ConDig (03-Sept-19). US construction spending inched up 0.1% in July as rises in public and multifamily construction outweighed the impact of lower expenditure in the single-family homebuilding market, according to latest Commerce Department figures.
Construction expenditure nudged up to $1.289 billion in July from $1.288 billion June, but was down 2.7% on $1.32 billion in the year-ago period. For the year-to-date, spending declined by 2.1% from the January-July 2018 total.
The rise in July comes as public construction spending increased 0.4% and 5.6% for the year-to-date. Among the four largest public categories, spending in the first seven months of 2019 jumped 12% compared with a year ago, with transportation (airports, transit, rail and port) projects rising 9.8%.
Private residential construction spending also nudged 0.6% higher in July, but slumped 8.5% for the year-to-date. Single-family homebuilding tumbled 8.7% in the first seven months of the year, while spending on multifamily projects increased 6.6%. Spending on residential improvements nosedived 12.7% for the year-to-date.
But private nonresidential spending dropped 0.8% from June to July, but the seven-month total was 0.6% higher than during the same period last year.
“Overall spending totals have been fluctuating for more than two years, with divergent patterns for residential, private nonresidential and public construction,” said Ken Simonson, chief economist at the Associated General Contractors of America (AGC).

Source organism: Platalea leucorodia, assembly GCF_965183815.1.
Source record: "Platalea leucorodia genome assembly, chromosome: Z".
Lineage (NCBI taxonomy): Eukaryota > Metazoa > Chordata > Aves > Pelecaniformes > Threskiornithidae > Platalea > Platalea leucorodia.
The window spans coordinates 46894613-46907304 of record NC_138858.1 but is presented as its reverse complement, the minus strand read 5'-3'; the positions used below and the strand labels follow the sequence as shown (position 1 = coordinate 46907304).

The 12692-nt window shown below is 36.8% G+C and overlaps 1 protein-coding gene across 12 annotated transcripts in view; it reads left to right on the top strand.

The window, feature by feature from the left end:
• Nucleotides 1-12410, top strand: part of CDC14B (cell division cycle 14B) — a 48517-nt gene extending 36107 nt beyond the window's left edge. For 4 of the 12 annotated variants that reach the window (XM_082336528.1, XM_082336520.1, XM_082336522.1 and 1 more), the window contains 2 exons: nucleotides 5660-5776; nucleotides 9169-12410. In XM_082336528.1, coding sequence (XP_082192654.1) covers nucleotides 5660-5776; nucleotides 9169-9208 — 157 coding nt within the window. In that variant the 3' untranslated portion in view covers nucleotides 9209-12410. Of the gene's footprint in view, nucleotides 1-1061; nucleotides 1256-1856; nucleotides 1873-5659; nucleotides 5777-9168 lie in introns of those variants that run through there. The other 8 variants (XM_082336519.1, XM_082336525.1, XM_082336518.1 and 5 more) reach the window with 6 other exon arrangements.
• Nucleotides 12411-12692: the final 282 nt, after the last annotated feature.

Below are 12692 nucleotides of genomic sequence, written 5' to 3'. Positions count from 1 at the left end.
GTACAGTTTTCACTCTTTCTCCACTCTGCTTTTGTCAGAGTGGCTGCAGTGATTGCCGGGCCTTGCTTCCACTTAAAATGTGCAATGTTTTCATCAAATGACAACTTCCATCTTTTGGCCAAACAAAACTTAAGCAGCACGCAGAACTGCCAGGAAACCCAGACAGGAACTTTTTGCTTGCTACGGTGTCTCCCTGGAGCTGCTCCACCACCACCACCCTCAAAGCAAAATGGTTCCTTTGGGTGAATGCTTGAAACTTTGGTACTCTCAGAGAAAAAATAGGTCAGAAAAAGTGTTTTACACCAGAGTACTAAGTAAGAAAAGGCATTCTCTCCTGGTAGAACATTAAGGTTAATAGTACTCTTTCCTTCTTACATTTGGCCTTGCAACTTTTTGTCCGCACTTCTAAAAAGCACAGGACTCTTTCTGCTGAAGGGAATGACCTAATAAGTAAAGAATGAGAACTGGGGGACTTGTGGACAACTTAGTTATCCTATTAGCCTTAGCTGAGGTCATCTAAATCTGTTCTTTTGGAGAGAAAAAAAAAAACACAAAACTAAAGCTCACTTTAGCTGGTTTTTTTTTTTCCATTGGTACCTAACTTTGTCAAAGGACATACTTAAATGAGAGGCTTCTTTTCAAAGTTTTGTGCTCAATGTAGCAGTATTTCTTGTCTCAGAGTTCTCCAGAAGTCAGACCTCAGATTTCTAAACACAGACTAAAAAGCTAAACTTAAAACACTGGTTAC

“Although year-to-date construction spending in the first seven months of 2019 combined was less than in the same period last year, most nonresidential and multifamily contractors remain busy and optimistic about future work.”
US construction spending took an unexpected tumble in May in the wake of investment in private construction projects crumbling to its lowest level in nearly 2-1/2 years.
A recent survey by Autodesk and AGC found that over three quarters of US contractors face difficulties filling hourly craft positions, which has raised construction costs and pushed out project completion times,
Of the nearly 2,000 survey respondents, 80% said they are struggling to find qualified craft workers.
The lack of skilled labor is also increasing construction costs, with nearly a third of companies reporting that they have raised construction prices and are putting longer completion times into their bids for new work because of the lack of workers — putting future development and infrastructure projects at risk.
“Construction firms are taking a broad range of steps to boost pay, increase training and become more efficient as they cope with labor shortages,” said Stephen E. Sandherr, chief executive officer at AGC.
“Public officials can help by boosting investments in career and technical education and allowing for more immigrants with construction skills to legally enter the country.”